Patients know it can be crowded, sometimes resulting in long waits. Physicians might say it operates with “organized chaos.”
However it’s characterized, the ER has become the place to go for emergency medical care, as the numbers attest: an estimated one of every five Americans visits a hospital emergency department each year, for a total of nearly 130 million visits annually. It has become the nation’s medical safety net, where everyone, regardless of age, status, ability to pay, or any other criteria, can be treated for medical emergencies, 24 hours a day, every day of the year.
Emergency medicine has come a long way since it was first given separate status as a medical specialty in 1972. Physicians who work in ERs specialize in emergency medicine and are trained in multiple areas — such as adult medicine, pediatrics, obstetrics, and surgery. They can treat all patients coming through the door, whether they have a minor illness, major trauma, or life-threatening condition.
While the moniker ‘ER’ has stuck over the years, it’s really a misnomer. Today’s emergency room is a sophisticated department within the hospital, able to provide multiple medical functions, with resources to handle just about any condition.
Emergency medical personnel are capable of identifying a patient’s illness, triaging him or her through the department, and completing all the necessary, complex tests that may be needed, such as blood analyses, X-rays, and other diagnostics. They can also quickly call on other specialists, such as cardiologists, neurologists, or surgeons, should they be needed.
The process of triage — determining medical priority — is often a first step in an emergency department visit and helps the staff identify patients who need the most immediate attention. The cardinal rule for emergency departments is simple: those with the most urgent conditions get attention first. The determination may not always be obvious. Someone with severe chest pain that could signal a heart attack, for example, or someone with speech difficulty that might indicate a stroke, will get attention before others who have lesser, but perhaps more visible, injuries or symptoms. Many emergency departments also have a fast-track area where urgent but less-life-threatening problems can be seen quickly.
So when should you go to the emergency department? If possible, check first with your primary-care physician and seek his or her opinion. But don’t delay with certain symptoms, such as severe chest pain, difficulty breathing, heavy bleeding, or signs of a stroke. It’s difficult for patients to triage themselves, so if you feel you have a true emergency, go straight to the emergency department.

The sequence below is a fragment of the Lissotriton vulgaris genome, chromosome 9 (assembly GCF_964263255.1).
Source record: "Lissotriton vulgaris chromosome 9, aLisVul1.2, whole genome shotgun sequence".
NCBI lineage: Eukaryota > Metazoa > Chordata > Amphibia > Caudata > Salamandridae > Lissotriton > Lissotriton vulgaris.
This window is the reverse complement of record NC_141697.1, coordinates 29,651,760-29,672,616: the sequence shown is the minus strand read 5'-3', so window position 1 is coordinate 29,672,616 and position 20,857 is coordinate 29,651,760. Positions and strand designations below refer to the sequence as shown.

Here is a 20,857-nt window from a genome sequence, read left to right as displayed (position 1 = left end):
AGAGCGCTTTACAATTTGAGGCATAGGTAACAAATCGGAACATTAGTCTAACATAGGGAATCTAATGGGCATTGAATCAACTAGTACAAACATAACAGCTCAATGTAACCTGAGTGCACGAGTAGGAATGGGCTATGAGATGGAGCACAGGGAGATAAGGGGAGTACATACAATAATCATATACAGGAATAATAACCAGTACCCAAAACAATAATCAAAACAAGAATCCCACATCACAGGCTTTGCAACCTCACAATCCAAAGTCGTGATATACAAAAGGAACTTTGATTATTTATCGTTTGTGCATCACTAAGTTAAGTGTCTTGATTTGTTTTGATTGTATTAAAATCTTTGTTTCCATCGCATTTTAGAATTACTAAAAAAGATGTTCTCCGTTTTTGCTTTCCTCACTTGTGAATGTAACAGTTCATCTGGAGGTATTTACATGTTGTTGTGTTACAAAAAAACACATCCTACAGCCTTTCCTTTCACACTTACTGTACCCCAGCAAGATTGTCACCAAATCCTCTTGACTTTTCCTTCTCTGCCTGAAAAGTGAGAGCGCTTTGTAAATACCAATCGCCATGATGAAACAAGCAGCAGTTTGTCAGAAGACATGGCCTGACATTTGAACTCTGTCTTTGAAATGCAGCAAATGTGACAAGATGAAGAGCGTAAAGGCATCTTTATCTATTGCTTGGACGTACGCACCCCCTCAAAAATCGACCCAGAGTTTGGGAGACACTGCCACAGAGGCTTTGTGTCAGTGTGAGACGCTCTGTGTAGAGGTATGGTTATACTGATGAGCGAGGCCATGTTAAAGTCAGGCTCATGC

Patients today also have other options to consider for immediate medical attention, such as urgent-care centers and retail clinics. These facilities may be fine for some conditions, but they are generally not as well-equipped with staff and resources, nor open around the clock as hospital emergency departments are, so where to go for a specific type of illness or injury will require some thought.
Because nobody knows when an emergency might happen, we urge everyone to prepare for the possibility of one. Have a plan and discuss it with your primary-care physician, who might suggest a specific hospital because he or she has staff and admitting privileges there. Decide which ER to go to, and know its exact location and how to get there. Choose transportation based on the nature of the emergency; for example, don’t drive yourself if you’re having chest pains or signs of a stroke.
We also recommended keeping and carrying with you up-to-date lists of medications, medical conditions (such as diabetes or high blood pressure), allergies, and names and contact information of primary-care physicians and relatives. Unfortunately, few patients do this, but having such information readily available is a great help to emergency medical personnel. Advance directives, indicating preferences for care if you’re unable to communicate, should also be accessible.
A visit to the ER can be a stressful and even frightening experience, so the better prepared you are, the more quickly and efficiently medical staff can take care of you.
Dr. Nathan Macdonald, is chief of Emergency Medicine at Lowell General Hospital and president of the Mass. College of Emergency Physicians (MACEP). Dr. Jeffery Hopkins is chief of Emergency Medicine at Milford Regional Medical Center and treasurer of MACEP. This article is a service of the Mass. Medical Society.